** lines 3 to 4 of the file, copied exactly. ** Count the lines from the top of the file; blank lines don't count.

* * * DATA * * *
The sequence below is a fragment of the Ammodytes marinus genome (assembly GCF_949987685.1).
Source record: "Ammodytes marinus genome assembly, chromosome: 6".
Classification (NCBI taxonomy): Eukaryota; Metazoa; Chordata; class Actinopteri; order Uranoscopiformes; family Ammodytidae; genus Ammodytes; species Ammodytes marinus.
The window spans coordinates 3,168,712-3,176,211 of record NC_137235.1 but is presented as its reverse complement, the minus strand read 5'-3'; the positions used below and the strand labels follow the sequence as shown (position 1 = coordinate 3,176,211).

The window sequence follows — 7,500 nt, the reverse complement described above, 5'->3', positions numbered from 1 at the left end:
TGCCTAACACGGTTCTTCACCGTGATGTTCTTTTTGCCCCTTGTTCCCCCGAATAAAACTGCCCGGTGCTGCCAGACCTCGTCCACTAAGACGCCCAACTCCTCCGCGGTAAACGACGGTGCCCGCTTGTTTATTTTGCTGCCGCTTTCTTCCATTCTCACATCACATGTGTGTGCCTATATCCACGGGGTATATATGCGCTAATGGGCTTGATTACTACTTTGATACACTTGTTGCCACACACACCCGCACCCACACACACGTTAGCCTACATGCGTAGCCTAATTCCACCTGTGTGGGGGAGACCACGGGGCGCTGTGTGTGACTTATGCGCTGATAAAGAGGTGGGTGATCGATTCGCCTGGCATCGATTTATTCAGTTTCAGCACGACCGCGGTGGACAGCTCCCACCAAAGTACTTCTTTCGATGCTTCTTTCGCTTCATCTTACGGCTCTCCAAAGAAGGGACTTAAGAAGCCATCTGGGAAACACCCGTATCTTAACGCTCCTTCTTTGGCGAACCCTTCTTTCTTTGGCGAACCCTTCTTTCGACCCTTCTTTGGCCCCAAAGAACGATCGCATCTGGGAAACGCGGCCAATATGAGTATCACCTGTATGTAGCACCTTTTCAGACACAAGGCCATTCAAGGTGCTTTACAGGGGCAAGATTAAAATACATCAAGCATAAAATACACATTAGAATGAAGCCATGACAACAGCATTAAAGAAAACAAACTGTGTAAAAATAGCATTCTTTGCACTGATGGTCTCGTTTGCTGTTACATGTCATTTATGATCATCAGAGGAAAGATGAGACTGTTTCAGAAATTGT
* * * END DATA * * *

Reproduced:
Classification (NCBI taxonomy): Eukaryota; Metazoa; Chordata; class Actinopteri; order Uranoscopiformes; family Ammodytidae; genus Ammodytes; species Ammodytes marinus.
The window spans coordinates 3,168,712-3,176,211 of record NC_137235.1 but is presented as its reverse complement, the minus strand read 5'-3'; the positions used below and the strand labels follow the sequence as shown (position 1 = coordinate 3,176,211).